The modeling of earthquake risk for property insurance is an inexact science. This is because the inner workings of the triggers are so obscure from direct observation; events of interest are relatively infrequent; and the time period between events is so long. These difficulties lead directly to the kind of innovation and creativity necessary to build models that live up to George Box’s tenet that “all models are wrong, but some are useful.”
Our planet is not a solid piece of rock, but rather a boiling slush of magma, with slight movements across the surface hinting at the dynamic inner depths of the planet. Sometimes, the evidence of that inner activity is unleashed as a massive release of energy that rends and shakes the surface of the Earth — a.k.a, an earthquake.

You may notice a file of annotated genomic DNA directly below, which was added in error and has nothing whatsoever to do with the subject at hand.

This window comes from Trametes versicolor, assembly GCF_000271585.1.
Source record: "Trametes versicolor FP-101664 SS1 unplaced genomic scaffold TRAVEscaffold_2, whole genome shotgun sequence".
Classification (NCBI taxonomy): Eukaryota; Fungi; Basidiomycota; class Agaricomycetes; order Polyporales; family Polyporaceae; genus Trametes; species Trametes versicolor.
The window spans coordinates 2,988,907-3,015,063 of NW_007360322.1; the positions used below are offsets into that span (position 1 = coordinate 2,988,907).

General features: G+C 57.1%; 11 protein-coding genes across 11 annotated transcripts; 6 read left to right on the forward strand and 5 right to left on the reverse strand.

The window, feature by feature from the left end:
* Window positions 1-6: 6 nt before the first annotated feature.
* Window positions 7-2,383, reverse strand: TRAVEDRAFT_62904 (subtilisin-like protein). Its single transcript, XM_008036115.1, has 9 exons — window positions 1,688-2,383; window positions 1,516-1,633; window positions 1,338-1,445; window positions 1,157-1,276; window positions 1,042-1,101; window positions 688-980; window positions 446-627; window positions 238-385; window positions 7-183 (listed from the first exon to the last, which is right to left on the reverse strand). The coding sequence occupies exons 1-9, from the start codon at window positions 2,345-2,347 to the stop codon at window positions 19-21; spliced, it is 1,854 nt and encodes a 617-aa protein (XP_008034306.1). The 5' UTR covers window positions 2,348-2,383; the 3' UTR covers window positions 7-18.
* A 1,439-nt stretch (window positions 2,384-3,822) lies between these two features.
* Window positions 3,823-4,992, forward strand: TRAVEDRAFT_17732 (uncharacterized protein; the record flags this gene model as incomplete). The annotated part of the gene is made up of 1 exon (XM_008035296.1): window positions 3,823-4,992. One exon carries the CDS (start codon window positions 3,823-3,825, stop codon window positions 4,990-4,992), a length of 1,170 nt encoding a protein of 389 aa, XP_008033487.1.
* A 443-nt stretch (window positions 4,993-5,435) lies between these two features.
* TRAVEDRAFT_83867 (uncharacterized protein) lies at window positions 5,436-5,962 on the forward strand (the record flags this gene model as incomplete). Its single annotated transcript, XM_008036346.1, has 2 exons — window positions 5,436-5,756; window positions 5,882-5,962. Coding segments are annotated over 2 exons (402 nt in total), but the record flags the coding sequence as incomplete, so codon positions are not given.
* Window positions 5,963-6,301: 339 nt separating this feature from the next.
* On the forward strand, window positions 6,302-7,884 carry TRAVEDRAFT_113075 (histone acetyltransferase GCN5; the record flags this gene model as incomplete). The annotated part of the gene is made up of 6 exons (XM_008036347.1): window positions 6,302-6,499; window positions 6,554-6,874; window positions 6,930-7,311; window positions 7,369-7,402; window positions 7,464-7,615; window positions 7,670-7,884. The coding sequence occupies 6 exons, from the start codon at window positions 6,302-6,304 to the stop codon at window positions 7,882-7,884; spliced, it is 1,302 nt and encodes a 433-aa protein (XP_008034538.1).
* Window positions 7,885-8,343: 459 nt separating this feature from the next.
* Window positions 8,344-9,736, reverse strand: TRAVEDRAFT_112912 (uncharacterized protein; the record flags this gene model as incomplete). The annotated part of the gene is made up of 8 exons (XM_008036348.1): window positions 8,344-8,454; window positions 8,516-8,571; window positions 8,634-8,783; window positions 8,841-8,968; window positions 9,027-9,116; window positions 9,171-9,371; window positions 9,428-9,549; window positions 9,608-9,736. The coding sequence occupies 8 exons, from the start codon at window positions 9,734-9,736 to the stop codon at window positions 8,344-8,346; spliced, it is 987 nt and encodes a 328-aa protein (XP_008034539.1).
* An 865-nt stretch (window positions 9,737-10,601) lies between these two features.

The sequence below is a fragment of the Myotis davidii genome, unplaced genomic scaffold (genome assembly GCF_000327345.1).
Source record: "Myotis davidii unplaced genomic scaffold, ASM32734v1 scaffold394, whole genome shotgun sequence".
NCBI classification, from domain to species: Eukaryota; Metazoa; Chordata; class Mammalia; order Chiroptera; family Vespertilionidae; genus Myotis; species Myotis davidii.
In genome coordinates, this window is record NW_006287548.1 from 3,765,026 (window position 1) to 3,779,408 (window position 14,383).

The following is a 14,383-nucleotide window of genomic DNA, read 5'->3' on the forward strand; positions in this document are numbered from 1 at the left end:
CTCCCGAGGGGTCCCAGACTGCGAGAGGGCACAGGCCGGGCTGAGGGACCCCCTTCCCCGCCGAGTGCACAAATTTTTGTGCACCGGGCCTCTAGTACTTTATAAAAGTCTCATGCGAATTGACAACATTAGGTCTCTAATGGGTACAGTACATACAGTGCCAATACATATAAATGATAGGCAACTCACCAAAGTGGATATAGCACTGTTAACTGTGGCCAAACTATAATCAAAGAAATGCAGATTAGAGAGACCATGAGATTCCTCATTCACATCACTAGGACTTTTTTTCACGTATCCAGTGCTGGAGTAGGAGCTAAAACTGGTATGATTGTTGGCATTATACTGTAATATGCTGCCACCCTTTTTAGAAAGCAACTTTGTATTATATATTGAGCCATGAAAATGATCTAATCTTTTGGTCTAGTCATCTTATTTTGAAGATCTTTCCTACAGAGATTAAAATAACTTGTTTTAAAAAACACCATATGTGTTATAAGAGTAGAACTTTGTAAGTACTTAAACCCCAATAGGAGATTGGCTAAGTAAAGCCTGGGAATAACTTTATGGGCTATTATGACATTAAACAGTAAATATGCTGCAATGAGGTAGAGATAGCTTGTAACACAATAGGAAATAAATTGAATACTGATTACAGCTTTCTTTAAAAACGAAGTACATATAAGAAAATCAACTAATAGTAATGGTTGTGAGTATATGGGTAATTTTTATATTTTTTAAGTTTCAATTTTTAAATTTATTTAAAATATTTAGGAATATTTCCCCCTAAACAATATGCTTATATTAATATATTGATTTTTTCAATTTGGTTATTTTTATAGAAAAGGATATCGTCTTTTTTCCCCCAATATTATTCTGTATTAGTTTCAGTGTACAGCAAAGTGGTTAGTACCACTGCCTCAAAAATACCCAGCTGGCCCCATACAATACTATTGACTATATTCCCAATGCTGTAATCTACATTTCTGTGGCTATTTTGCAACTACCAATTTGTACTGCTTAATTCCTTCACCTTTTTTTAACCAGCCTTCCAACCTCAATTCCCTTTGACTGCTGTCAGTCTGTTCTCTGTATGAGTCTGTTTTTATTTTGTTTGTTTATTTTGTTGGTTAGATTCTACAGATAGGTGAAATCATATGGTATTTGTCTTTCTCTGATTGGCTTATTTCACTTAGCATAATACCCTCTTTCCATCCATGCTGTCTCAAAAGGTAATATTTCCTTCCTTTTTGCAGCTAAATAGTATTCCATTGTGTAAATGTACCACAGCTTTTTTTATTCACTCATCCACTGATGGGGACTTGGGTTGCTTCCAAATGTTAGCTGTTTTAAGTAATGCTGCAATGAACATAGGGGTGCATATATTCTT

Unlike most natural processes, geology happens over immensely long time frames. Earthquakes (and their Volcanic cousins) occur at intervals that are sometimes longer than the entirety of human history. Interestingly, earthquake records actually comprise some of the earliest historical records we possess.